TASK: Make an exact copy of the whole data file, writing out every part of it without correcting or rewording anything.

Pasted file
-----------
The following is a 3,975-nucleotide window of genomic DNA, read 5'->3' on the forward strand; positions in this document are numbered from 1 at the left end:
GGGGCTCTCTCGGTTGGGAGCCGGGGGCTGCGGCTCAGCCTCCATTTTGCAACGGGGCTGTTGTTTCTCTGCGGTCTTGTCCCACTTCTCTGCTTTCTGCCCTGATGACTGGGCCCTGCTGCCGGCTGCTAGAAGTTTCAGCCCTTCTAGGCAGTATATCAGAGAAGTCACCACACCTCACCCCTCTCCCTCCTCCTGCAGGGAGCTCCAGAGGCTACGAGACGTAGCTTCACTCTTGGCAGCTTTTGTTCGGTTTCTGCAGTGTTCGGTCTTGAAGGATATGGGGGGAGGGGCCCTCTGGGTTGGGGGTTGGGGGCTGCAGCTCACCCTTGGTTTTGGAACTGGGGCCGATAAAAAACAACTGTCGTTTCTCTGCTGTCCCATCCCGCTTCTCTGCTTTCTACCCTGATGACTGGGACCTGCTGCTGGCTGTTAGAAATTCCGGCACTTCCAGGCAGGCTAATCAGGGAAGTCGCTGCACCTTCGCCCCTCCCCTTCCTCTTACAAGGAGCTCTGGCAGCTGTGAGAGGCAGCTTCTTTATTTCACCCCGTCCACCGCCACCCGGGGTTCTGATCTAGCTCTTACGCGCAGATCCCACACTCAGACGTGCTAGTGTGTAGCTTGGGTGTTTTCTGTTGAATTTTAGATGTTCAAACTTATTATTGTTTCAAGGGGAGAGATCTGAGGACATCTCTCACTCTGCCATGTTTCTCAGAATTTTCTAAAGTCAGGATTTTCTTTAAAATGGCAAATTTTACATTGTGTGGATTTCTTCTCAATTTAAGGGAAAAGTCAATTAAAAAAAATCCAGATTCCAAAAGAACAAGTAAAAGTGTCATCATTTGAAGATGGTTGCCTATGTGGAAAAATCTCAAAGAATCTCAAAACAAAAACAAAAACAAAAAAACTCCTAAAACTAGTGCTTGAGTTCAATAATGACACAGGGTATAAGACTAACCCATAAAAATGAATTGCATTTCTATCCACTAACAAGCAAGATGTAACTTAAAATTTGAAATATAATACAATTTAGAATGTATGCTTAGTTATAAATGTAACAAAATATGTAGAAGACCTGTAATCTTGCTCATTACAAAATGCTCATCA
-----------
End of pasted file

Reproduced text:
The following is a 3,975-nucleotide window of genomic DNA, read 5'->3' on the forward strand; positions in this document are numbered from 1 at the left end:
GGGGCTCTCTCGGTTGGGAGCCGGGGGCTGCGGCTCAGCCTCCATTTTGCAACGGGGCTGTTGTTTCTCTGCGGTCTTGTCCCACTTCTCTGCTTTCTGCCCTGATGACTGGGCCCTGCTGCCGGCTGCTAGAAGTTTCAGCCCTTCTAGGCAGTATATCAGAGAAGTCACCACACCTCACCCCTCTCCCTCCTCCTGCAGGGAGCTCCAGAGGCTACGAGACGTAGCTTCACTCTTGGCAGCTTTTGTTCGGTTTCTGCAGTGTTCGGTCTTGAAGGATATGGGGGGAGGGGCCCTCTGGGTTGGGGGTTGGGGGCTGCAGCTCACCCTTGGTTTTGGAACTGGGGCCGATAAAAAACAACTGTCGTTTCTCTGCTGTCCCATCCCGCTTCTCTGCTTTCTACCCTGATGACTGGGACCTGCTGCTGGCTGTTAGAAATTCCGGCACTTCCAGGCAGGCTAATCAGGGAAGTCGCTGCACCTTCGCCCCTCCCCTTCCTCTTACAAGGAGCTCTGGCAGCTGTGAGAGGCAGCTTCTTTATTTCACCCCGTCCACCGCCACCCGGGGTTCTGATCTAGCTCTTACGCGCAGATCCCACACTCAGACGTGCTAGTGTGTAGCTTGGGTGTTTTCTGTTGAATTTTAGATGTTCAAACTTATTATTGTTTCAAGGGGAGAGATCTGAGGACATCTCTCACTCTGCCATGTTTCTCAGAATTTTCTAAAGTCAGGATTTTCTTTAAAATGGCAAATTTTACATTGTGTGGATTTCTTCTCAATTTAAGGGAAAAGTCAATTAAAAAAAATCCAGATTCCAAAAGAACAAGTAAAAGTGTCATCATTTGAAGATGGTTGCCTATGTGGAAAAATCTCAAAGAATCTCAAAACAAAAACAAAAACAAAAAAACTCCTAAAACTAGTGCTTGAGTTCAATAATGACACAGGGTATAAGACTAACCCATAAAAATGAATTGCATTTCTATCCACTAACAAGCAAGATGTAACTTAAAATTTGAAATATAATACAATTTAGAATGTATGCTTAGTTATAAATGTAACAAAATATGTAGAAGACCTGTAATCTTGCTCATTACAAAATGCTCATCA